Halphax, The Angel in the Angle

Gnomes rarely earn a reputation for their military might, but Halphax is one of the few exceptions to that rule. He grants his summoners the ability to raise a fortress and imprison foes, as well as the hardness of stone.

Legend: An engineer of inestimable excellence, Halphax made great dvances in architecture of all kinds. His influence can be seen in the solid architecture of the dwarves, the beauty of elven buildings, the comfort of gnome dwellings, and the practicality of halfling homes. His greatest passion, however, was the architecture of military fortifi cations and the art of defense. Halphax’s walls still encircle towns, and most of the castles he designed are still standing today, even though more than a thousand years have passed since he last sketched a floor plan. Unfortunately for him, the great architect’s professionalism became his downfall. In Halphax’s time, gnomes were as populous as humans. They lived in grand cities that rivaled those of the elves, and they welcomed all civilized races into these metropolises to live and trade. The hobgoblins were the first of the goblinoids to rise out of tribalism and fi nd welcome in the gnome citystates.

They quickly took to gnome society, learning as much as they could and using their strong backs and hale bodies to earn places for themselves in the military and manual labor trades. Then, in an act known to gnomes as the Great Betrayal, the hobgoblins turned against their benefactors in a series of well-coordinated attacks. The victorious goblinoids turned each gnome city into a prison, using the fortifications meant to keep enemies out to trap the gnomes within. To ensure that they overlooked no means of escape, they captured and enslaved the gnomes who had designed them. Through a combination of threats and rewards, they forced the gnomes to make these prisons even more effective. Many gnome architects chose to die rather than help the hobgoblins, and others secretly used their positions to help their kinfolk escape the city. But when the hobgoblins threatened the life of Halphax’s wife, the great architect put all his effort into creating the most impregnable prison possible. Legend holds that no gnome ever escaped Halphax’s city, and it was the last goblinoid holding to fall in the war that followed the Great Betrayal.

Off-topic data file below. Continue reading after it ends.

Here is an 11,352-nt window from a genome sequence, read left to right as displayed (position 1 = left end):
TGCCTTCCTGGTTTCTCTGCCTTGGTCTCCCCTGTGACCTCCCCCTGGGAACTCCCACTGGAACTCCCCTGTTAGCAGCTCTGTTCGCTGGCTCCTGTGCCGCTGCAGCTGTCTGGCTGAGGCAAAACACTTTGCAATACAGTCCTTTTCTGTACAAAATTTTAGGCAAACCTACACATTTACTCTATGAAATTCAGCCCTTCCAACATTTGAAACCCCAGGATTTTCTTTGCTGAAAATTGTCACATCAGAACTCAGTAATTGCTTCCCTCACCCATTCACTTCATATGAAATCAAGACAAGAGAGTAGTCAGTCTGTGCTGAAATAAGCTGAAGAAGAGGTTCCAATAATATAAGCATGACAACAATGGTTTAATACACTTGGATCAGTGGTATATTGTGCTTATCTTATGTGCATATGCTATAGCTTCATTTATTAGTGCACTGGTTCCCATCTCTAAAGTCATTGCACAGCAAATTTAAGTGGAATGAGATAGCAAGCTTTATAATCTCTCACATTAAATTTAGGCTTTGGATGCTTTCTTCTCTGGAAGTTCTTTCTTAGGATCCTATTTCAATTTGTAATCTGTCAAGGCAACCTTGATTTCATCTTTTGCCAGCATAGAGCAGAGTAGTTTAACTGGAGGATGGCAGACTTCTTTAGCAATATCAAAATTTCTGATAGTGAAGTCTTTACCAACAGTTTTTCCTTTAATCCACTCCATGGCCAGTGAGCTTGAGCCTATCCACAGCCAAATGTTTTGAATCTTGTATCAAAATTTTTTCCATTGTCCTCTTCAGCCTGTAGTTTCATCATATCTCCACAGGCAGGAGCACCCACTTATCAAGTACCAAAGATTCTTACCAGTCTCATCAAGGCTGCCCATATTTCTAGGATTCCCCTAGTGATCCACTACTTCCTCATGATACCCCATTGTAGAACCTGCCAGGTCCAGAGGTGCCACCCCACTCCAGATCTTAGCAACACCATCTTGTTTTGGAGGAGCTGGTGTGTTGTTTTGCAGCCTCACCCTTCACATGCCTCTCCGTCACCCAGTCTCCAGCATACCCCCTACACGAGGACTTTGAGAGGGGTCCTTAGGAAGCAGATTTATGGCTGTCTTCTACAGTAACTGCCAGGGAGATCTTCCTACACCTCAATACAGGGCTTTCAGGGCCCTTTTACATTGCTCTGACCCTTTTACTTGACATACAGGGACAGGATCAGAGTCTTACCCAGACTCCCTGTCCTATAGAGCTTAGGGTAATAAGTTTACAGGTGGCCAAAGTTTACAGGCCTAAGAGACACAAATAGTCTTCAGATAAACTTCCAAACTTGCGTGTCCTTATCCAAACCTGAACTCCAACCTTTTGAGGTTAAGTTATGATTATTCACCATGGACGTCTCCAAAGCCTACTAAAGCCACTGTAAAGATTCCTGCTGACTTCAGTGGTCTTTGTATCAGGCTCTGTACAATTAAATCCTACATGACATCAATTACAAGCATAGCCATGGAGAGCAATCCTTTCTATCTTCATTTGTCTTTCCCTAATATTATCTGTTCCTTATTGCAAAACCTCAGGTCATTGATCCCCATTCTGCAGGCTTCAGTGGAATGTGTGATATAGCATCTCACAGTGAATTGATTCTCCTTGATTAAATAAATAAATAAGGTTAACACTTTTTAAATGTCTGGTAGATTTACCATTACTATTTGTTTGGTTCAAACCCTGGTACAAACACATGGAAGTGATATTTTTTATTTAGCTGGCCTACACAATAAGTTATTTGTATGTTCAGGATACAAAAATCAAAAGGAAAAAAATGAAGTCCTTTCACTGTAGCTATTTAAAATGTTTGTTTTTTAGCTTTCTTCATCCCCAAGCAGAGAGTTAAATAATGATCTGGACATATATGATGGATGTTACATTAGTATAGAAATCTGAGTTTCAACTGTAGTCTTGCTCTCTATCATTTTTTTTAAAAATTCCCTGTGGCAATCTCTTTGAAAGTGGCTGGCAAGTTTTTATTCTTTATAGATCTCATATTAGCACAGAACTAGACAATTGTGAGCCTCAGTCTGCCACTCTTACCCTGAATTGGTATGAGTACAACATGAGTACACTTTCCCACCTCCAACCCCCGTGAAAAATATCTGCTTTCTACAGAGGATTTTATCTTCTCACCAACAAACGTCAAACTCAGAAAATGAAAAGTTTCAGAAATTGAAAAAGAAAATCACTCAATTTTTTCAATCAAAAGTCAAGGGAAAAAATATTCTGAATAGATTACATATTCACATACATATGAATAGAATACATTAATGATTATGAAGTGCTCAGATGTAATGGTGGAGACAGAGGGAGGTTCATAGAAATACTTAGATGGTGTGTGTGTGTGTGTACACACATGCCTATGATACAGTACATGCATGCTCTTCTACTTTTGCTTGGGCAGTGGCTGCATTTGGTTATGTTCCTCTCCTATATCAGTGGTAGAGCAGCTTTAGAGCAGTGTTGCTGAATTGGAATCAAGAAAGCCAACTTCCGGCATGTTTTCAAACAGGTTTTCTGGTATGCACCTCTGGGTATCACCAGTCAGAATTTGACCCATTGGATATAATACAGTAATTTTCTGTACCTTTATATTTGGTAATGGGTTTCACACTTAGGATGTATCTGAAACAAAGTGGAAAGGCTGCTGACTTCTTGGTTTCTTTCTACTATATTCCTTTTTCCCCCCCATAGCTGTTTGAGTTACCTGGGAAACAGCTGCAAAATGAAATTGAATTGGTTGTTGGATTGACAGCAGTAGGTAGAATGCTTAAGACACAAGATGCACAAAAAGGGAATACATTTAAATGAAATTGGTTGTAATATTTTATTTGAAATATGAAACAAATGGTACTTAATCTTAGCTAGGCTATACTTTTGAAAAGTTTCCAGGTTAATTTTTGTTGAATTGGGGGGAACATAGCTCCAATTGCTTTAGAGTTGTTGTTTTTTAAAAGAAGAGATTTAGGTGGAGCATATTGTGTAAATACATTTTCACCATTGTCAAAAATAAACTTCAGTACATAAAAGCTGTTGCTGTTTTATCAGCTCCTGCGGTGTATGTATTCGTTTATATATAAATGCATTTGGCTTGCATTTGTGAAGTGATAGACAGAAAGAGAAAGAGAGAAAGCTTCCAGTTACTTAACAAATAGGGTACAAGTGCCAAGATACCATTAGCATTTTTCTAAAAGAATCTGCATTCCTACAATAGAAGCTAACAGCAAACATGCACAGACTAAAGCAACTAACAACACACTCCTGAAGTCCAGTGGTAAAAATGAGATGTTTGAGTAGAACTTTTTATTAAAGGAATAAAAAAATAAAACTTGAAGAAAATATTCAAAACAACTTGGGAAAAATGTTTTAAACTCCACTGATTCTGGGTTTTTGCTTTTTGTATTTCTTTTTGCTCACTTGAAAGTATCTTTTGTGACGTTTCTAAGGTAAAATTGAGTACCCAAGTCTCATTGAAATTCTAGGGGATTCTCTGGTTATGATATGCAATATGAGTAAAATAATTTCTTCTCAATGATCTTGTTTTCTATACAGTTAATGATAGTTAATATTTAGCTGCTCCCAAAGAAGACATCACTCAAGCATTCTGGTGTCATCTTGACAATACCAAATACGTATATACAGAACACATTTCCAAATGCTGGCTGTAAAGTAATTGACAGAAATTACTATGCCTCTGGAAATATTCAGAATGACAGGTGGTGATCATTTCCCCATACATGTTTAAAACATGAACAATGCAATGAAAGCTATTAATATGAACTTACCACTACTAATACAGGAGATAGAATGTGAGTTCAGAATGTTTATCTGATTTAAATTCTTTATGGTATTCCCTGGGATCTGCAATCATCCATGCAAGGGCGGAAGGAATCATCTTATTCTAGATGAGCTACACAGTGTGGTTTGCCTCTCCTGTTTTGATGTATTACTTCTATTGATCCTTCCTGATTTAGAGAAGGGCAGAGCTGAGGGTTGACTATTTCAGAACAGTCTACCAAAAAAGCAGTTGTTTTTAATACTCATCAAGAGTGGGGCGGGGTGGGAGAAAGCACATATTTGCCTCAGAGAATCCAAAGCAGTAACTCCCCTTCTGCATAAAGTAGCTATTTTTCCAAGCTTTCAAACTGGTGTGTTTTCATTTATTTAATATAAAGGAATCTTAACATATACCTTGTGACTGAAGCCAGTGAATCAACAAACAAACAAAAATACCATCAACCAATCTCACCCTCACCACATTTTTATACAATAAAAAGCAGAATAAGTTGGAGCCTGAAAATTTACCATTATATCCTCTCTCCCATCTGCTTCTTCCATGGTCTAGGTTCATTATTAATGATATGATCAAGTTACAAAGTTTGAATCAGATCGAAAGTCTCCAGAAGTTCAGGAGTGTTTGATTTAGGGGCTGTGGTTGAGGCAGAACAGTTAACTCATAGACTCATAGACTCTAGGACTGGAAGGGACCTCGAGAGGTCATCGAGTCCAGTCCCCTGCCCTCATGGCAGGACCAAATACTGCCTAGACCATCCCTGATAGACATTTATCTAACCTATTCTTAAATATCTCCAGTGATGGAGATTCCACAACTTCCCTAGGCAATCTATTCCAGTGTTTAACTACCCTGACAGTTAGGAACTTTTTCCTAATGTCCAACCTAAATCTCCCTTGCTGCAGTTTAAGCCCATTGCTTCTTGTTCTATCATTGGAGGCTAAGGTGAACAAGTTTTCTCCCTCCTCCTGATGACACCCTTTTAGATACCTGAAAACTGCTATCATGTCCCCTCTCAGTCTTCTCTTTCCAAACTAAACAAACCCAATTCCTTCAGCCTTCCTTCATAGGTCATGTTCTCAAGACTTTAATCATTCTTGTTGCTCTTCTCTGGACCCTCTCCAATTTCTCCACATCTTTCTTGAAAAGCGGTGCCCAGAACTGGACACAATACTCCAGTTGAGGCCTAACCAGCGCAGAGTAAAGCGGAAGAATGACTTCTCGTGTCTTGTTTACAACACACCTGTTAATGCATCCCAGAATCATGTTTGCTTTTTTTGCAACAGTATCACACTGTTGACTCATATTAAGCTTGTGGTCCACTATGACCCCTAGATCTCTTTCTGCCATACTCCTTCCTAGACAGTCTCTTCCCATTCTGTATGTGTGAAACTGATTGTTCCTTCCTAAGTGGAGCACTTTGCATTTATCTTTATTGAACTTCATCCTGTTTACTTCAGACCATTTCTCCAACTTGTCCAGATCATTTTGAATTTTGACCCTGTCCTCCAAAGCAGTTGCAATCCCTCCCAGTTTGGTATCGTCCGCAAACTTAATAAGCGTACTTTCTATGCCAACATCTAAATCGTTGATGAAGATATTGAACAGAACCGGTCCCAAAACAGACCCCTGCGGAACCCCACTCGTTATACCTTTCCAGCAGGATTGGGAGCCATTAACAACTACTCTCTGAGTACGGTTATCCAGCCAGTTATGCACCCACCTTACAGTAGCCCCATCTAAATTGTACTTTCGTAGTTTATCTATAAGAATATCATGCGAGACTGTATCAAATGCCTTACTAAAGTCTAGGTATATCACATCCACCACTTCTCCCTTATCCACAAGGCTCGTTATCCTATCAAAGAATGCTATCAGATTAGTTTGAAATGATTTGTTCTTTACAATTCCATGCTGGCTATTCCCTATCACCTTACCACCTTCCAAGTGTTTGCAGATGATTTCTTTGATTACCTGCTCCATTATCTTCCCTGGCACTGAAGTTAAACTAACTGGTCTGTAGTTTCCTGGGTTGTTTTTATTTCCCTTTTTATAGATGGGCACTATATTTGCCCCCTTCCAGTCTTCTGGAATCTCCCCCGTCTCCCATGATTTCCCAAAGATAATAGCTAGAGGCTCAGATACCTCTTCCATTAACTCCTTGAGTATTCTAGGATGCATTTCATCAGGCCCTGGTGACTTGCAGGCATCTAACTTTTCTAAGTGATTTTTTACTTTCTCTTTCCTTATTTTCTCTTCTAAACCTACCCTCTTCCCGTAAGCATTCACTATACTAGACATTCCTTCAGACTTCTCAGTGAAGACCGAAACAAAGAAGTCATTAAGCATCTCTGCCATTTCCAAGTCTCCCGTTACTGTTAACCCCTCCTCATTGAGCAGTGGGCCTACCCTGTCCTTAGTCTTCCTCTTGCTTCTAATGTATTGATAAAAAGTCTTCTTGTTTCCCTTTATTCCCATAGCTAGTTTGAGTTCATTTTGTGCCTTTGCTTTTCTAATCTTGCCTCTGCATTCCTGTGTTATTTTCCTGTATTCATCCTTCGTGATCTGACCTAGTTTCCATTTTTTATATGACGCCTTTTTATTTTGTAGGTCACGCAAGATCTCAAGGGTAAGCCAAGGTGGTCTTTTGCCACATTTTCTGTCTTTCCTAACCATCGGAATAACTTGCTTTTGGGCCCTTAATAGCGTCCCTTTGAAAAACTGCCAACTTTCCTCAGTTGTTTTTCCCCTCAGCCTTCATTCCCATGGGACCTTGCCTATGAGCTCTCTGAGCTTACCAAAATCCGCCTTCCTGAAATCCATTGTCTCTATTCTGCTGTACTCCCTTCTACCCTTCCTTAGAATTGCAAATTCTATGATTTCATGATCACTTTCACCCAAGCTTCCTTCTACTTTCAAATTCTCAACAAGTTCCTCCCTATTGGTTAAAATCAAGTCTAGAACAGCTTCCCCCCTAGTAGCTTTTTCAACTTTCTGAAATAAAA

When at last the goblinoids were defeated, the prison city that Halphax had built was found empty of all gnomes but him. The hobgoblins had killed them all except Halphax and his wife. She could not bear to be the cause of so much tragedy, however, and took her own life. When the gnomes attempted to apprehend Halphax and hold him responsible for his deeds, the architect vanished into his city. The allied armies tore the city down to its foundations in their attempts to find him, but he was never seen again.

Special Requirement: Halphax’s sign must be drawn inside a building, in a corner of the structure.